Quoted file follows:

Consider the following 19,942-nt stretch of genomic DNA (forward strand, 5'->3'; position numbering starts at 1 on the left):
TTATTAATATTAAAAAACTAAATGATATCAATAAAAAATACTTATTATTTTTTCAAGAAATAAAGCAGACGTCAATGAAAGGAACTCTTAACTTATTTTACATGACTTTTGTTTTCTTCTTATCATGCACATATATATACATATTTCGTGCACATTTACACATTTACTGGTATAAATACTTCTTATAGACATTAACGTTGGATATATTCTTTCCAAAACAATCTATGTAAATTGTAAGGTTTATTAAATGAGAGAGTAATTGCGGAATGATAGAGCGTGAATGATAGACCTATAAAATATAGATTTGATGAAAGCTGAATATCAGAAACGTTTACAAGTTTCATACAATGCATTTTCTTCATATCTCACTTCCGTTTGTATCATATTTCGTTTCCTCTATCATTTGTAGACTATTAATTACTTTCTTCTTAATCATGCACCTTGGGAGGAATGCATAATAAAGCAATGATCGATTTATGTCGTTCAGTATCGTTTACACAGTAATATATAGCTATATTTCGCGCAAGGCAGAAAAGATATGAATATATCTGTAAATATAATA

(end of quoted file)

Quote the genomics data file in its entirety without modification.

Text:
Consider the following 19,942-nt stretch of genomic DNA (forward strand, 5'->3'; position numbering starts at 1 on the left):
TTATTAATATTAAAAAACTAAATGATATCAATAAAAAATACTTATTATTTTTTCAAGAAATAAAGCAGACGTCAATGAAAGGAACTCTTAACTTATTTTACATGACTTTTGTTTTCTTCTTATCATGCACATATATATACATATTTCGTGCACATTTACACATTTACTGGTATAAATACTTCTTATAGACATTAACGTTGGATATATTCTTTCCAAAACAATCTATGTAAATTGTAAGGTTTATTAAATGAGAGAGTAATTGCGGAATGATAGAGCGTGAATGATAGACCTATAAAATATAGATTTGATGAAAGCTGAATATCAGAAACGTTTACAAGTTTCATACAATGCATTTTCTTCATATCTCACTTCCGTTTGTATCATATTTCGTTTCCTCTATCATTTGTAGACTATTAATTACTTTCTTCTTAATCATGCACCTTGGGAGGAATGCATAATAAAGCAATGATCGATTTATGTCGTTCAGTATCGTTTACACAGTAATATATAGCTATATTTCGCGCAAGGCAGAAAAGATATGAATATATCTGTAAATATAATA